And at last - at long, loooong last - I falter. But I think it had more to do with the fact that I've always been awful at receiving compliments gracefully. I just go a bit shy and start to make jokes. So, I said I'm most likely still single because I'm a terrible cook and he immediately counters with an 'I happened to be a chef when I was a young man! We'd be the perfect couple!'
'Ah,' I thought.
He then offered me some sweetcorn he'd cooked himself, the same sweetcorn I've been watching him use as bait for the last ten minutes, mind. At that point he had me on the retreat. I wasn't scared of him, just a bit put out that a seemingly harmless conversation had taken such an unwanted turn. So - thank god I actually had some semblance of a brain in there - I declined the offer for water-logged sweetcorn bait and mentioned that I was expected home soon for lunch. He asked if I lived in the village up the road. Duh, it's the only damn village for miles. What could I say but 'yes?'
I waved and said goodbye but before I could leave, he reaches out and takes my hand, saying, 'before you go - you've been so kind, stopping to chat with me, not everyone would do that. Would you mind if I asked for a kiss before you leave?'
And damn me - btw this is the part of the story where my poor, suffering mother buries her face in her hands and asks me what in the world went through my tiny brain at that moment - I say, 'Okay!'
I didn't want to, I didn't like question, but the way I figured, we always kiss our elderly relatives on the cheek either as a hello or a goodbye. I thought he meant just that, a kiss in parting. Not an altogether weird thing to do in the UK. Admittedly odd to do with a perfect stranger but I was always raised to be as accommodating as possible. I wouldn't say boo to a goose because if I ever raised my voice as a child, I was swiftly admonished for behaving so 'childishly.'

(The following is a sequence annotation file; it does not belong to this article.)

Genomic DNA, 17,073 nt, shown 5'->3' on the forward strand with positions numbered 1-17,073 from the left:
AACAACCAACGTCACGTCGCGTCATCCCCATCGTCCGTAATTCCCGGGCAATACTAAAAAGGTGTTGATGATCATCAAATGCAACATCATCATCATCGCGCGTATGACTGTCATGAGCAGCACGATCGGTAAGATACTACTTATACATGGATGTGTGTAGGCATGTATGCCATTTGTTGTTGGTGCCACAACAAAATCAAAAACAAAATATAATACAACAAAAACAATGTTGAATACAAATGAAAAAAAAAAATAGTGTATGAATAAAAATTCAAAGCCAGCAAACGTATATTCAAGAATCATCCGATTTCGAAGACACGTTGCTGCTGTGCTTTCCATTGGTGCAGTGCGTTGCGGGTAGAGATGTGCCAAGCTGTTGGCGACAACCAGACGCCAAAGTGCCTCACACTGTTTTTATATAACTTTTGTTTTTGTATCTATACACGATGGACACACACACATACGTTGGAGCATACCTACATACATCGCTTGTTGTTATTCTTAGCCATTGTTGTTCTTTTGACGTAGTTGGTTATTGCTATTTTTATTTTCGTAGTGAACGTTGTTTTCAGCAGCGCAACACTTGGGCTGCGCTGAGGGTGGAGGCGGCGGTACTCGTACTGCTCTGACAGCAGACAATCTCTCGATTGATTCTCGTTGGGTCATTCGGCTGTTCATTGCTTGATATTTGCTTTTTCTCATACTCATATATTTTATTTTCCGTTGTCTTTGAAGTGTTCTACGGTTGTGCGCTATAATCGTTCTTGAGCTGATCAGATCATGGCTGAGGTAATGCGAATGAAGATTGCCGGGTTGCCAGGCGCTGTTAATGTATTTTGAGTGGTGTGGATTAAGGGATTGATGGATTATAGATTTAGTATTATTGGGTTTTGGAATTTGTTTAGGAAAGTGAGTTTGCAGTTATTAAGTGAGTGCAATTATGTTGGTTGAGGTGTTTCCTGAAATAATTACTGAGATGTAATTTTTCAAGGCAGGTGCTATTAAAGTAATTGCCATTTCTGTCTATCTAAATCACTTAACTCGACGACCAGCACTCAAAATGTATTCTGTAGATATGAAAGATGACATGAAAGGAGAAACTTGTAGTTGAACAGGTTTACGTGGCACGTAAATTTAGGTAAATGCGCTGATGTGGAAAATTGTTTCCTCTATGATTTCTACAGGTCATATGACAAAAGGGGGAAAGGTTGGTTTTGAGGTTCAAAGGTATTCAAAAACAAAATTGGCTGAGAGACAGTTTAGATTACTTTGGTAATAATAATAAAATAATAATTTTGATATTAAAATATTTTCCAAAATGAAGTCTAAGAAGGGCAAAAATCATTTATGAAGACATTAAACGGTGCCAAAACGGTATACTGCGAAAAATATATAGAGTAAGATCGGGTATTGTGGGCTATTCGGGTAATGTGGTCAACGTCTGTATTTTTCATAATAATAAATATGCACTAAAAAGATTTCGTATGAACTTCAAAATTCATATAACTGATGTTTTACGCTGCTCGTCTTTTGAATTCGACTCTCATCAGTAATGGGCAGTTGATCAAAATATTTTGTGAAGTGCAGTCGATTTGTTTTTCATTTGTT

I love my parents deeply and unequivocally, but I wish they'd taught me to say 'no' a little more often. And more-so to say 'no' without feeling guilty about it afterwards.
So, he stands up and I lean around him, ready to press my cheek against his, and this old twat grabs my chin and jerks my face forwards so I literally crash into his lips and he sort of just sucks at my bottom lip for all of a second before I immediately lurch back and stare at him like I didn't walk right into that one. On a side note, I noticed there was some white stuff gathered on the corner of his lips and I couldn't help myself, I gagged, rudely and loudly, but to be honest, I think it was justified. He actually looked offended at that but I didn't stick around to ponder on that sort of hypocrisy. Stammering something about hoping he enjoys the rest of his day, I pelted it along the canal. I heard him call out, 'Where are you going?' as if my hasty retreat was a complete mystery to him.
I got home and instantly told my mum, expecting her to laugh it off with me because what the hell, right? She was righteously furious and lectured me on how I should have just said no in the first instance. I didn't feel like debating the irony of her telling me that. She also made me promise not to go running along that canal again. I kept my promise for about a week. I got good marks at school, doesn't mean I was smart. Luckily, I never did end up seeing him again, and I frankly hope I never do.
So that's it, a disappointing end, and I apologise for that, but I've been meaning to write this down for a while now and if nothing else, I hope it at least serves as a cautionary tale for people reading this who might be like me, who aren't too proud to admit that they'd have reacted in a similar way because being seen as rude is apparently more mortifying than being taken advantage of.
For goodness sake, if nobody else has told you this, because god knows nobody told me until much later in life, it is absolutely okay to say no to things you really don't want to do.
To the old gentleman who stole my first lip kiss on the rainy banks of a canal, I sincerely hope you don't come fishing this way again.